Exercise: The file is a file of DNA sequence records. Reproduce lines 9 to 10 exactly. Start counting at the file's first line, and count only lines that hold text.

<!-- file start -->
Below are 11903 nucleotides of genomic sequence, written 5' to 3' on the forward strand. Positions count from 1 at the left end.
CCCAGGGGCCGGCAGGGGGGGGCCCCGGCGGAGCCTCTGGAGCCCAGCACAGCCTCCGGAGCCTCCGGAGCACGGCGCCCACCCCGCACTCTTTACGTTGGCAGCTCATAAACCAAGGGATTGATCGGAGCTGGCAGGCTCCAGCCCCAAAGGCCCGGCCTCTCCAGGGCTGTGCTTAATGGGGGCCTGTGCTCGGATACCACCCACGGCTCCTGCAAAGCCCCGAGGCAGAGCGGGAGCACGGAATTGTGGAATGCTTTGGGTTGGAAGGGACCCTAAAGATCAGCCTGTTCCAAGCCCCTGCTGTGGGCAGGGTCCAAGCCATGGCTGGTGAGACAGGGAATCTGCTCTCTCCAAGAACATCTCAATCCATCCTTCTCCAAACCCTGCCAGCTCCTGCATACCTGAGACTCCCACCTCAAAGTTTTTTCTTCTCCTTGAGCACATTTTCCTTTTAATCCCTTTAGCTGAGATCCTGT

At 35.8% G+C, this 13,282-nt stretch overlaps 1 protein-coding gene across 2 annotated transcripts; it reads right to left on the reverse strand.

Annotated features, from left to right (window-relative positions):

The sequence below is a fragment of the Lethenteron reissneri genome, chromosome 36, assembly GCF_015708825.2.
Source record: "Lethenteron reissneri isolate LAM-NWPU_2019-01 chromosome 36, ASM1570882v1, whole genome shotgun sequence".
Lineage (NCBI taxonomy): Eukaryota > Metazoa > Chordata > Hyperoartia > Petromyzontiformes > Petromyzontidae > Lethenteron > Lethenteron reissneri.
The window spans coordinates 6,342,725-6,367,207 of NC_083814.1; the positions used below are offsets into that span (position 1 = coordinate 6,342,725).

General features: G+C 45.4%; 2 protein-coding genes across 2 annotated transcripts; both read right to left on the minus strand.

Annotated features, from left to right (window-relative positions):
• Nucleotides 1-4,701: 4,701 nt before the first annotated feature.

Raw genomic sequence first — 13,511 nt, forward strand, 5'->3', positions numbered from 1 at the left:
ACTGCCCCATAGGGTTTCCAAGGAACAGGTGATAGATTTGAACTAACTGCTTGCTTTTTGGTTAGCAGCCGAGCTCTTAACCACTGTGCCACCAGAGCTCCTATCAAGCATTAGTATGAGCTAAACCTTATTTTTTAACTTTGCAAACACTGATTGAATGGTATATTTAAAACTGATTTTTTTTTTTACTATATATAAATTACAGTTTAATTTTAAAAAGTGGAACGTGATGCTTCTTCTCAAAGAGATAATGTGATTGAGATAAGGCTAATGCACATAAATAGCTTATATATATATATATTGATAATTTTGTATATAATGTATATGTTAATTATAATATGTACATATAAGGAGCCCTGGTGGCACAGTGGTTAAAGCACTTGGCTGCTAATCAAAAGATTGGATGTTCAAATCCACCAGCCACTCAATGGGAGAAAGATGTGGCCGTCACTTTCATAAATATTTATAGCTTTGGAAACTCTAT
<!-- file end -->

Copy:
General features: G+C 45.4%; 2 protein-coding genes across 2 annotated transcripts; both read right to left on the minus strand.

Annotated features, from left to right (window-relative positions):